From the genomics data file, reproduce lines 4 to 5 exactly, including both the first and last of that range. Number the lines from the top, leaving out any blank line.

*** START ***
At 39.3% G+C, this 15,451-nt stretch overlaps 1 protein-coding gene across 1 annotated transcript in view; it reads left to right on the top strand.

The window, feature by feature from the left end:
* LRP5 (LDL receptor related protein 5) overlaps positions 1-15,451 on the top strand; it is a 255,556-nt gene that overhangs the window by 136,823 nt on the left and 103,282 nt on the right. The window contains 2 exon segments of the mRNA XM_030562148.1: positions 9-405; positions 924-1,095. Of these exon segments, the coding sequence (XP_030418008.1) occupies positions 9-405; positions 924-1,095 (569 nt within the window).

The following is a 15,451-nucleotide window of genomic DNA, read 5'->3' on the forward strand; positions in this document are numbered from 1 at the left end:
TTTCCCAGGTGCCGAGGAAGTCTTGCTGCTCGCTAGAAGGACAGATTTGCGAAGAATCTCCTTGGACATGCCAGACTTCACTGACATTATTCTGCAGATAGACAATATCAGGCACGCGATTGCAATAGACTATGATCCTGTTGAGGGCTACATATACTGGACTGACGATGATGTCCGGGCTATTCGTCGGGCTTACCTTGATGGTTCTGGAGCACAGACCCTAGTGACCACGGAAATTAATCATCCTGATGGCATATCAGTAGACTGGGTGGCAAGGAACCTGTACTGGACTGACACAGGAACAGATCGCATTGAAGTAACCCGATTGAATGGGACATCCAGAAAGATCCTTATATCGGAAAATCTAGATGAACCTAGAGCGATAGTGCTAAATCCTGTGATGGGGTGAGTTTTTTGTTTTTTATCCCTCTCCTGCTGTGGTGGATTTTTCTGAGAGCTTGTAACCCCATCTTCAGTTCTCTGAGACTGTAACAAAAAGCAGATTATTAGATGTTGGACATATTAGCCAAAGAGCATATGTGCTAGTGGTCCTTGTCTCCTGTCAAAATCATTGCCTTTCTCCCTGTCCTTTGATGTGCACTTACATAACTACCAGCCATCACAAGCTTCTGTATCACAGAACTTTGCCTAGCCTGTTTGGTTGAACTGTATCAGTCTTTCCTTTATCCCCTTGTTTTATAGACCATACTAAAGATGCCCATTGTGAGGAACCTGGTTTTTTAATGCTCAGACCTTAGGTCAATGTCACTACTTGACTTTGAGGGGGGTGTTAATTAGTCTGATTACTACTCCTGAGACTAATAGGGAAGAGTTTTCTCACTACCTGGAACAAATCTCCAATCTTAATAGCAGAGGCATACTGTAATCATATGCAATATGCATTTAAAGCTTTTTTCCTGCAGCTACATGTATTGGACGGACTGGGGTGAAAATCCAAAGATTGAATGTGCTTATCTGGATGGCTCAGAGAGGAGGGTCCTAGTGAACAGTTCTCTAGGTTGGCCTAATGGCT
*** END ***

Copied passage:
The following is a 15,451-nucleotide window of genomic DNA, read 5'->3' on the forward strand; positions in this document are numbered from 1 at the left end:
TTTCCCAGGTGCCGAGGAAGTCTTGCTGCTCGCTAGAAGGACAGATTTGCGAAGAATCTCCTTGGACATGCCAGACTTCACTGACATTATTCTGCAGATAGACAATATCAGGCACGCGATTGCAATAGACTATGATCCTGTTGAGGGCTACATATACTGGACTGACGATGATGTCCGGGCTATTCGTCGGGCTTACCTTGATGGTTCTGGAGCACAGACCCTAGTGACCACGGAAATTAATCATCCTGATGGCATATCAGTAGACTGGGTGGCAAGGAACCTGTACTGGACTGACACAGGAACAGATCGCATTGAAGTAACCCGATTGAATGGGACATCCAGAAAGATCCTTATATCGGAAAATCTAGATGAACCTAGAGCGATAGTGCTAAATCCTGTGATGGGGTGAGTTTTTTGTTTTTTATCCCTCTCCTGCTGTGGTGGATTTTTCTGAGAGCTTGTAACCCCATCTTCAGTTCTCTGAGACTGTAACAAAAAGCAGATTATTAGATGTTGGACATATTAGCCAAAGAGCATATGTGCTAGTGGTCCTTGTCTCCTGTCAAAATCATTGCCTTTCTCCCTGTCCTTTGATGTGCACTTACATAACTACCAGCCATCACAAGCTTCTGTATCACAGAACTTTGCCTAGCCTGTTTGGTTGAACTGTATCAGTCTTTCCTTTATCCCCTTGTTTTATAGACCATACTAAAGATGCCCATTGTGAGGAACCTGGTTTTTTAATGCTCAGACCTTAGGTCAATGTCACTACTTGACTTTGAGGGGGGTGTTAATTAGTCTGATTACTACTCCTGAGACTAATAGGGAAGAGTTTTCTCACTACCTGGAACAAATCTCCAATCTTAATAGCAGAGGCATACTGTAATCATATGCAATATGCATTTAAAGCTTTTTTCCTGCAGCTACATGTATTGGACGGACTGGGGTGAAAATCCAAAGATTGAATGTGCTTATCTGGATGGCTCAGAGAGGAGGGTCCTAGTGAACAGTTCTCTAGGTTGGCCTAATGGCT